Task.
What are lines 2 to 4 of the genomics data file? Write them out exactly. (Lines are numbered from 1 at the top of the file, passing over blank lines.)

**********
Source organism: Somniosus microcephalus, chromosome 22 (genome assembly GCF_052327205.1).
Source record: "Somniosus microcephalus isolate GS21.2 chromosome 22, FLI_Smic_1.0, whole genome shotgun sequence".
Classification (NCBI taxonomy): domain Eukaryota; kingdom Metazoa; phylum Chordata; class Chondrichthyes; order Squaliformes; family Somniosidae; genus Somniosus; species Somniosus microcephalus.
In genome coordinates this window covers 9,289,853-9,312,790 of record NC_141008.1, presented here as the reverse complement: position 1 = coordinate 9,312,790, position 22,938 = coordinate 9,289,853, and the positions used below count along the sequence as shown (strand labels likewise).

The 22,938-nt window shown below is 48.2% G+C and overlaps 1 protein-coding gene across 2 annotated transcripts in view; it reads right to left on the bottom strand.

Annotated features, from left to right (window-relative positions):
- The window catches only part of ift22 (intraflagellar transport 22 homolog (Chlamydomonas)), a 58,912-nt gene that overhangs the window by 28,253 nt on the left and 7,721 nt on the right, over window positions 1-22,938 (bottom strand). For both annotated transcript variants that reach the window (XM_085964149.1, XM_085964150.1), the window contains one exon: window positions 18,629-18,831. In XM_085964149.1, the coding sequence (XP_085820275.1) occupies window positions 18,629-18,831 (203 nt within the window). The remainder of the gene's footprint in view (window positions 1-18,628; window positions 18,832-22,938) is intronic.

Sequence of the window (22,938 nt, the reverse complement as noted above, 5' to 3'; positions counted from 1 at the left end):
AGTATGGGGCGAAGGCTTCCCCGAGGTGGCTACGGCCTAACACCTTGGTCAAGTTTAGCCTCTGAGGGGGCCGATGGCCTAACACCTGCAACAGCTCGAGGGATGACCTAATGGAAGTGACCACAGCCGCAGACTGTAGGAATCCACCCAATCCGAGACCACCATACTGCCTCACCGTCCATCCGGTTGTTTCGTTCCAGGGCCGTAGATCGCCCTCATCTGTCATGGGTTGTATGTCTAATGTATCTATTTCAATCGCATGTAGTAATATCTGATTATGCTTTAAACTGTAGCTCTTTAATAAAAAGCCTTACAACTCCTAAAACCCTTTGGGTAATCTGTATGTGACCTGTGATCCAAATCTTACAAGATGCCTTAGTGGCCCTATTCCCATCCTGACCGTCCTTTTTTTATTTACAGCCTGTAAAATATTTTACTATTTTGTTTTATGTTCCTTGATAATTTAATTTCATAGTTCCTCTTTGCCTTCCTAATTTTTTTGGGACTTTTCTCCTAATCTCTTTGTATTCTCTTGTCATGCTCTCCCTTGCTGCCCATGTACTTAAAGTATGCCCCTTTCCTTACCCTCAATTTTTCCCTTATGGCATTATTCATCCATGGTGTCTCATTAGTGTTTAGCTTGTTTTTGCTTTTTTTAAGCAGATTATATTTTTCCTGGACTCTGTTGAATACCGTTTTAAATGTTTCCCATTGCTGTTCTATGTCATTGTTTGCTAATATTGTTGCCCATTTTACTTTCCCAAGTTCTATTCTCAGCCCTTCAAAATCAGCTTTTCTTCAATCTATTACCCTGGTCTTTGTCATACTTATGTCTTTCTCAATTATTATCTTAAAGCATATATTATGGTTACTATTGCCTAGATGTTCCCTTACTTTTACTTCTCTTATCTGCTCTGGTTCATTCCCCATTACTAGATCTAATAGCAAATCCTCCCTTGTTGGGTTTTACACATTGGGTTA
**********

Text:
Source record: "Somniosus microcephalus isolate GS21.2 chromosome 22, FLI_Smic_1.0, whole genome shotgun sequence".
Classification (NCBI taxonomy): domain Eukaryota; kingdom Metazoa; phylum Chordata; class Chondrichthyes; order Squaliformes; family Somniosidae; genus Somniosus; species Somniosus microcephalus.
In genome coordinates this window covers 9,289,853-9,312,790 of record NC_141008.1, presented here as the reverse complement: position 1 = coordinate 9,312,790, position 22,938 = coordinate 9,289,853, and the positions used below count along the sequence as shown (strand labels likewise).